Richard Rodgers, the man who set down the music to Pal Joey, Oklahoma!, and South Pacific, also wrote a whole lot of shows you've probably never heard of. With Lorenz "Larry" Hart, for example, he wrote something called Betsy, which opened late in 1926 at the Ziegfeld Theater starring Belle Baker and ran for a scant 39 performances. Though in all other respects a stunning failure, Betsy introduced one indelible classic; unfortunately, that song was not by Rodgers and Hart.
"The opening night could not have gone worse," explains Meryle Secrest in Somewhere For Me, her new biography of Rodgers. "Ziegfeld had hired Irving Berlin to contribute the sure-fire hit for Belle Baker he evidently felt he had not received from Rodgers and Hart." It worked. "Blue Skies" was such a showstopper that Berlin stood up and took a bow in the middle of the performance, and his tune would become one of the favorites of the great American songbook. Understandably, Rodgers and Hart were a bit put out, a fact that Berlin noted and slyly lampooned many years later in a parody of his own famous tune (included in The Complete Lyrics of Irving Berlin, also recently issued by Knopf):
"Blue Skies," we'd like to know,
Why is that "Blue Skies" in our show?
Somewhere For Me is marvelously full of behind-the-curtain anecdotes like this. Another great one comes many pages later, when a proposed Rodgers collaboration with Alan Jay Lerner falls through rather comically. Secrest's work is strongest when consumed with the details of Rodgers' professional life; she moves with a strong, compelling voice through his astonishing career. Rodgers' breakthrough show was The Garrick Gaieties: Set to play for one performance only at the Theater Guild, this "topical revue" ended up bumping Lunt and Fontanne in The Guardsman. From there it was onward and upward to Broadway and Hollywood for Rodgers, with only the occasional flop intervening. The man apparently never had any interest in retiring, even after his health began to fail; his last show, I Remember Mama, closed on Labor Day of 1979, three months before his death.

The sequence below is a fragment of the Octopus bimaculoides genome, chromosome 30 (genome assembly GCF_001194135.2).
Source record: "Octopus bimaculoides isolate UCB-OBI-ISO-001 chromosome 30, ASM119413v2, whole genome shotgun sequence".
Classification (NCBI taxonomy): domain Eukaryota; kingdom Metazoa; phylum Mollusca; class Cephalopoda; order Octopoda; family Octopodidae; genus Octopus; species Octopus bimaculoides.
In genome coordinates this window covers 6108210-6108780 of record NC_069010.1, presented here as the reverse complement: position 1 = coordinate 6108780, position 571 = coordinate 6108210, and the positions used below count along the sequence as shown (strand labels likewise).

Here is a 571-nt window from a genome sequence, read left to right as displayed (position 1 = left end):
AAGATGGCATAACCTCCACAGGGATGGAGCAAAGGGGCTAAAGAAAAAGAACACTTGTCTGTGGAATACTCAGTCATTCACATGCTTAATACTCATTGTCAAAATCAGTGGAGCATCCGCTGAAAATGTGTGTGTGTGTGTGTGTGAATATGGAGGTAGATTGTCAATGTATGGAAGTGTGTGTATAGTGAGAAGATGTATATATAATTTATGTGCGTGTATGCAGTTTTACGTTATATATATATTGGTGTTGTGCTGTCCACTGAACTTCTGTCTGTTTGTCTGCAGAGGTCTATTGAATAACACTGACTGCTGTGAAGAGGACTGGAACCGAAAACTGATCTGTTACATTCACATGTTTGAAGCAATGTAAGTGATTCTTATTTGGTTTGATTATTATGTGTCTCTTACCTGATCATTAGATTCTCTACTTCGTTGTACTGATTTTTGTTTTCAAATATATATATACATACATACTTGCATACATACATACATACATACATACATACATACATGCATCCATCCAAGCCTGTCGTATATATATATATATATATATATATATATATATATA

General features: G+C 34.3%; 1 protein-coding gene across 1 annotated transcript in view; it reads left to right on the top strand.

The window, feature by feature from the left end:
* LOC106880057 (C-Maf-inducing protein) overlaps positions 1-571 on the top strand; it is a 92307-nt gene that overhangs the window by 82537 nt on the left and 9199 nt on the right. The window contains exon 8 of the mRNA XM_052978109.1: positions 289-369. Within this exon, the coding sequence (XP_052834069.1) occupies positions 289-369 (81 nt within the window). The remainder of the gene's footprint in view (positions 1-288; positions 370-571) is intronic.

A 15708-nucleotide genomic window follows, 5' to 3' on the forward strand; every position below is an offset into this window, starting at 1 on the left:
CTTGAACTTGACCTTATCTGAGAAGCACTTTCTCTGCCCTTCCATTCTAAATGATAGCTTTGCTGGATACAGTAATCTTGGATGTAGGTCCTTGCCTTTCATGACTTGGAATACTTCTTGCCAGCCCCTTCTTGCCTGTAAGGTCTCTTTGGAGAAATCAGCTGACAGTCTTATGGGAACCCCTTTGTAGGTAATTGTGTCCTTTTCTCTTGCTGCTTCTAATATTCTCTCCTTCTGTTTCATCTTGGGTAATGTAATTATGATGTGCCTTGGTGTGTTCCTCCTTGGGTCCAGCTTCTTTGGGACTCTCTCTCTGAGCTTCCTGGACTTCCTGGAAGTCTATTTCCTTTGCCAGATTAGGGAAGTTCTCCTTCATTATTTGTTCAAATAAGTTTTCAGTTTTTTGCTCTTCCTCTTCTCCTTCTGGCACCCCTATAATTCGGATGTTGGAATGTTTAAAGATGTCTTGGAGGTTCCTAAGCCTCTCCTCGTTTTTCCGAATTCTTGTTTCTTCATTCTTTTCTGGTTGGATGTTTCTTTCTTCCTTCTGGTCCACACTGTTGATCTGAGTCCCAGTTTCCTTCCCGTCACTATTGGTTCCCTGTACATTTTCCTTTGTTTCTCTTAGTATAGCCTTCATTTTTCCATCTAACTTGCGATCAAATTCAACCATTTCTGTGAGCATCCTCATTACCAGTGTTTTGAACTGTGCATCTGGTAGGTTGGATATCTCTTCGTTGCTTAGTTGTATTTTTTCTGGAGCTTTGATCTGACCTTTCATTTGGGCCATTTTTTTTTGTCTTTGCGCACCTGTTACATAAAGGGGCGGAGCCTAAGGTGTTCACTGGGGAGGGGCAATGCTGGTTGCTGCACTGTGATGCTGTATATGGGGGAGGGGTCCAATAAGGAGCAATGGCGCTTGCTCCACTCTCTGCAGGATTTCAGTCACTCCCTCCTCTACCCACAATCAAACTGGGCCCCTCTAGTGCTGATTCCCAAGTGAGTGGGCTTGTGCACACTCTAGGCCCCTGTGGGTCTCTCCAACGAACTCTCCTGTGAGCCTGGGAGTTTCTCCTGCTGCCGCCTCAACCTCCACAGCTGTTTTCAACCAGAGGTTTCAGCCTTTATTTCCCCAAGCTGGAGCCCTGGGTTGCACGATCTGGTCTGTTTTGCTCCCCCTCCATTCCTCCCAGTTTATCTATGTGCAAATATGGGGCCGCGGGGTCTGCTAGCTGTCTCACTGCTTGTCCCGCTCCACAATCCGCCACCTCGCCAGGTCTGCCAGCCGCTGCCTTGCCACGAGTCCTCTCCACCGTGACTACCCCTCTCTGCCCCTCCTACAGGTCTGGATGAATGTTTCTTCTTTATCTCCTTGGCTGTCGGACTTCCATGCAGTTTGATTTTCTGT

Secrest does an excellent job of ushering her readers into the world of show making, including the often chaotic business of creating songs and scripts and the daunting process of assembling investors for the massively expensive enterprise of putting on a Broadway musical. We learn that this latter endeavor occasionally involved crossing paths with the Mafia, who became theater patrons for reasons of their own: "If a gangster backed a show," writes Secrest, "it was usually because he had some cutie whose career he was promoting." Somewhere For Me includes a great picture of "Legs" Diamond, looking as thuggish and intimidating as he must have when he kindly offered Rodgers his various services ("get rid of a car...get somebody roughed up a little bit") before his untimely death.
This is a fascinating world and a fun one--much more fun, for Secrest anyway, than Rodgers' personal life. Indeed, one gets the feeling at times that the author is annoyed that Rodgers even had a private life. The composer's relationship with his wife Dorothy and his daughters, his womanizing, his lifelong alcoholism and bouts with depression--these subjects are sketched by Secrest rather than fully detailed. She mentions Rodgers' various hospitalizations and his psychiatric history only in passing, as if unsure why they're important. She tosses out tantalizing anecdotes, as when the chronically phobic composer inexplicably refused to drive on the West Side highway after a dinner party. But, by the end of Somewhere For Me, we are left with a well-crafted portrait of a career and a far less convincing image of a man.
It's not surprising that, in Secrest's view, Rodgers' life was limned by two defining relationships: with his two most frequent lyricists, Larry Hart and Oscar Hammerstein II. Hart was mercurial and alcoholic, exceedingly gifted and exceedingly troubled, whereas Hammerstein was smooth-tempered, gentle and sophisticated. Rodgers, of course, was in some way all of these things, and Secrest best captures his personality in counterpoint to the lyricists'. The composer's own drinking was constant and voluminous but never as debilitating as that of Hart, who would shout at actors from the balcony during performances of his own shows. Rodgers' recurring lack of self confidence is perhaps best illustrated by the way he treated Hammerstein, who had similar anxieties--e.g., letting Hammerstein wait for agonizing days on end to tell him whether Rodgers thought a particular lyric was any good.
Rodgers, it seems, had a capacity for casual cruelty, whether he was reminding daughter Mary of her weight or dismissing Hart, after his death, as "that little faggot." But exactly how this capacity arose--along with his depression and alcoholism--or to what extent these dark traits dominated his dealings with friends and loved ones is never made entirely clear. As always with men of great of genius, there is a fascination in seeing them act badly; though Secrest doesn't allow us to wallow too long in Rodgers' psychological morass, we are granted the far healthier pleasure of watching him at work.